According to local legend, the ancient Zapotecs built an intricate network of tunnels around a deep earthen cavity in southern Mexico, believing it to be an entrance to the underworld. Later, the story goes, Spanish missionaries sealed off the entrance—which supposedly lay beneath the Church of San Pablo, a Catholic church built in the 16th century.
Now, a new analysis has confirmed that a vast “underground labyrinth” of passageways exists below the site, according to a statement from a team of researchers.
The team found the tunnels beneath the ruins of Mitla, an ancient city in present-day Oaxaca. Mitla served as a religious center for the Zapotecs, a group that emerged from Mexico’s Oaxaca Valley around the sixth century B.C.E. The city’s stunning above-ground mosaics and murals still stand at the site.
In addition to local lore, historical accounts support tales of the tunnels. Writing in 1674, a Dominican chronicler named Francisco Burgoa described an extensive cavity in the earth at Mitla, which a group of Spanish missionaries decided to explore. But when they descended into the maze, “such was the corruption and bad smell, the dampness of the floor, and a cold wind which extinguished the lights, that at the little distance they had already penetrated … they resolved to come out, and ordered this infernal gate to be thoroughly closed with masonry,” wrote Burgoa, per a translation.
The missionaries sealed all entrances to the tunnel network, which the Zapotecs had called Lyobaa, or “place of rest.”
Now, the team working to uncover Mitla’s secrets has adopted the name: Project Lyobaa is a collaboration between the National Autonomous University of Mexico, Mexico’s National Institute of History and Anthropology and the ARX Project.
The researchers created a 3D model of Mitla’s subterranean passageways using a combination of three geophysical scanning technologies—ground penetrating radar, electrical resistivity tomography and seismic noise tomography—all of which left the archaeological site undisturbed.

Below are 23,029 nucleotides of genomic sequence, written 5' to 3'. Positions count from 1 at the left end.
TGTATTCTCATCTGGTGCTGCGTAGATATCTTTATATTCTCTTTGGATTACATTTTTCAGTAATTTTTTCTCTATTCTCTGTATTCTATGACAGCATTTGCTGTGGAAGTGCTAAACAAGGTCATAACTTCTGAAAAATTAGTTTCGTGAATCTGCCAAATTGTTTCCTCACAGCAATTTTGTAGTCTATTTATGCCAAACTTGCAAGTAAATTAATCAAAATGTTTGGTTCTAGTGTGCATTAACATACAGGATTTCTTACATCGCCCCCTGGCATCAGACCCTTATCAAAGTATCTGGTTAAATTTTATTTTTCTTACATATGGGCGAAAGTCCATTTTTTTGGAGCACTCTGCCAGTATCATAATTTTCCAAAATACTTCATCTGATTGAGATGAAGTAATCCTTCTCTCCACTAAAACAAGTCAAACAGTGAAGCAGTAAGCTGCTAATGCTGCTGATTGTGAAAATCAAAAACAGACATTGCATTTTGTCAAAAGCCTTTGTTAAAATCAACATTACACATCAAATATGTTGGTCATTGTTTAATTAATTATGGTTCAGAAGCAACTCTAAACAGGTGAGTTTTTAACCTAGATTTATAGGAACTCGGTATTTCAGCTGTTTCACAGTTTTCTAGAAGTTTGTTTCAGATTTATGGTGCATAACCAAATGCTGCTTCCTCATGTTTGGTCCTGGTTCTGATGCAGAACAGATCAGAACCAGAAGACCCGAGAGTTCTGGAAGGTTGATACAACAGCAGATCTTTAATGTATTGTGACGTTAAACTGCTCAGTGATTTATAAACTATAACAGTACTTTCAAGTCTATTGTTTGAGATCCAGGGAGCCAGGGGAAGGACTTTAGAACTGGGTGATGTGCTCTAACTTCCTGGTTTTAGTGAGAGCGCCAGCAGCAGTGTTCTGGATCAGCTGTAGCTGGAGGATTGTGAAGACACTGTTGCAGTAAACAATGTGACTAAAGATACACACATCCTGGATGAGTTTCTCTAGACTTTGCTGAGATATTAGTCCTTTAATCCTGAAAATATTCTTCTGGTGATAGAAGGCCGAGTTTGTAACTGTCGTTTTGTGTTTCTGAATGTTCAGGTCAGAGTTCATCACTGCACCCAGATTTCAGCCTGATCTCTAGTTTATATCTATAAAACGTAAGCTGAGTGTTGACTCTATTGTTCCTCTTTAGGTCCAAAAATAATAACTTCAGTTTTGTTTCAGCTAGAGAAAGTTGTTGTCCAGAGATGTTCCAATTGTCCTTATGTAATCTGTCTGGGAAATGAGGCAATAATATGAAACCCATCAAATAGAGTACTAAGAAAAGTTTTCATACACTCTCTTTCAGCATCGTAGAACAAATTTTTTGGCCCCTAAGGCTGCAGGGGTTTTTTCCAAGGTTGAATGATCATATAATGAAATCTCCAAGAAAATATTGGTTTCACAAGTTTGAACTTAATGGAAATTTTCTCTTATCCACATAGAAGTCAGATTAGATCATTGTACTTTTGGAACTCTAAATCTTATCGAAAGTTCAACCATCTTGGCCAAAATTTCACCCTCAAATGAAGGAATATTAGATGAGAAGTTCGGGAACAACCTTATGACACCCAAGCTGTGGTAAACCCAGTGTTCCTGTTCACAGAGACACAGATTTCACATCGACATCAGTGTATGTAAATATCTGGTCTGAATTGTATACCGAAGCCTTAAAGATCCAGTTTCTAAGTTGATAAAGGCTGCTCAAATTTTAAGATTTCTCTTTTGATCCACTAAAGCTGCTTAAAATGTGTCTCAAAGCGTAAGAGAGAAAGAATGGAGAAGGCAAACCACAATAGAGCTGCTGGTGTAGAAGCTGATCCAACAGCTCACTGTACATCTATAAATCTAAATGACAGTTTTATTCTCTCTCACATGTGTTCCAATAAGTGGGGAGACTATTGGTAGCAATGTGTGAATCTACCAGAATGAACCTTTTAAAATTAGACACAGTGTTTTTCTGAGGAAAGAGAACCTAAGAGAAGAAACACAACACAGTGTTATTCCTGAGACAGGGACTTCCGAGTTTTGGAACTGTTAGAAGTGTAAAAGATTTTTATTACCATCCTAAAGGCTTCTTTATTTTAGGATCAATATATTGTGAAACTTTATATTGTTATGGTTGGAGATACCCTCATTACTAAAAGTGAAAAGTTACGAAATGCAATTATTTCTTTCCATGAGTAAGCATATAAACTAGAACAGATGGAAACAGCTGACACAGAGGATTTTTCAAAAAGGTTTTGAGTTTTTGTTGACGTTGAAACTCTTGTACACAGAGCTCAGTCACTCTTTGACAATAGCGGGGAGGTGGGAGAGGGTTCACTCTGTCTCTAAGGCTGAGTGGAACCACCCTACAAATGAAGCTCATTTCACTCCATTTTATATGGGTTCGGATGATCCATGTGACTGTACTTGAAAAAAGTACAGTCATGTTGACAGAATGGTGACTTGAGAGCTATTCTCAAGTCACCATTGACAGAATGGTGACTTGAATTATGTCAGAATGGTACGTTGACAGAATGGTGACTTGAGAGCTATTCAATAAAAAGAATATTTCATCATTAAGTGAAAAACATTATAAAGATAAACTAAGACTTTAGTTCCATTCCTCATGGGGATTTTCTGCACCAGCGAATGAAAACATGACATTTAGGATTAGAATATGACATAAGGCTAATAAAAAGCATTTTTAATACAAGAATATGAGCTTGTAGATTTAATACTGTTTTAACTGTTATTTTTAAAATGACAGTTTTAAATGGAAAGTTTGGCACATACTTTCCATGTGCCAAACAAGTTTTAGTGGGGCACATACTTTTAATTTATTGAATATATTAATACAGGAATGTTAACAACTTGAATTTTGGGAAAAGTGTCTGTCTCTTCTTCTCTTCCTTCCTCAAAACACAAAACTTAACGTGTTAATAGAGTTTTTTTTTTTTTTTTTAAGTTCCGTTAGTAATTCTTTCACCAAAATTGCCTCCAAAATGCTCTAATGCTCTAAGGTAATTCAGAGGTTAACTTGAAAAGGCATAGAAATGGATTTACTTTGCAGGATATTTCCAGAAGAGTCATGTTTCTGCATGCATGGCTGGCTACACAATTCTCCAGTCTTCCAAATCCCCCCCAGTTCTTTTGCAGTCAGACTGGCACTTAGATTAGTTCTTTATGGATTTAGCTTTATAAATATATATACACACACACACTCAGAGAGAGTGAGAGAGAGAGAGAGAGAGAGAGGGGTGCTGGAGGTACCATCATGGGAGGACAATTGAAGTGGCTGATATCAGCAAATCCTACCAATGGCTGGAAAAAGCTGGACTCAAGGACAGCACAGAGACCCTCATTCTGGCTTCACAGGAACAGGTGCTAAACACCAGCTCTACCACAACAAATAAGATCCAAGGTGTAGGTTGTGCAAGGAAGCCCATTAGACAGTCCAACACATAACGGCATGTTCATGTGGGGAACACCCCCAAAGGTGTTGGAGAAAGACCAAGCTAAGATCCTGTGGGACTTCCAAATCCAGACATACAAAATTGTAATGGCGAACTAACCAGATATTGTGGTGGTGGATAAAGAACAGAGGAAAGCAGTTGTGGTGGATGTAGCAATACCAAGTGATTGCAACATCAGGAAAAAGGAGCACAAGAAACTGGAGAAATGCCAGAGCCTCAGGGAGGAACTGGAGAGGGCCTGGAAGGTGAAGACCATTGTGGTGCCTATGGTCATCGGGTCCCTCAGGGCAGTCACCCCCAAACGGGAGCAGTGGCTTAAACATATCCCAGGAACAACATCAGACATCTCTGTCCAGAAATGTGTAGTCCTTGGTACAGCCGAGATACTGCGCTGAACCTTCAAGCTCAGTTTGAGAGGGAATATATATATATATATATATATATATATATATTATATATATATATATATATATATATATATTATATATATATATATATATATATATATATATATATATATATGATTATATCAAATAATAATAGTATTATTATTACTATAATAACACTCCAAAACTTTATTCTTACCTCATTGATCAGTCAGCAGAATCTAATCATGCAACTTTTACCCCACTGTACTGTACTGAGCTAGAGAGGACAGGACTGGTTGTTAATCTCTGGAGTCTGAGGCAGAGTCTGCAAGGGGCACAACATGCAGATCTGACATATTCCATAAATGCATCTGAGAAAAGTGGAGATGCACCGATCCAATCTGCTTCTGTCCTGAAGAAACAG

The scans revealed a “large void located right beneath the main altar” of the church, write the researchers. They also found two more passages located between 5 and 8 meters (about 16 and 26 feet) below the ground, as well as another “geophysical anomaly” north of the church.
“The newly discovered chambers and tunnels directly relate to the ancient Zapotec beliefs and concepts of the underworld and confirm the veracity of the colonial accounts that speak of the elaborate rituals and ceremonies conducted at Mitla in subterranean chambers associated with the cult of the dead and the ancestors,” Marco Vigato, founder of the ARX Project, tells Live Science’s Kristina Killgrove.
He adds that while the researchers expected to find the passageways, they were surprised by their vast scale. “More research is needed to accurately determine the full extent of these subterranean features,” he says.
The team plans to conduct a second round of investigations in September, focusing on Mitla’s other structures. In the meantime, they say that the discoveries they’ve made so far are vital to experts’ understanding of the ancient city.
“These findings will help rewrite the history of the origins of Mitla and its development as an ancient site, as well as providing valuable information for the management and prevention of seismic and geological risk in the area,” the researchers write.
Editor’s note, August 9, 2023: The Church of San Pablo was built in the 16th century, not the 15th century.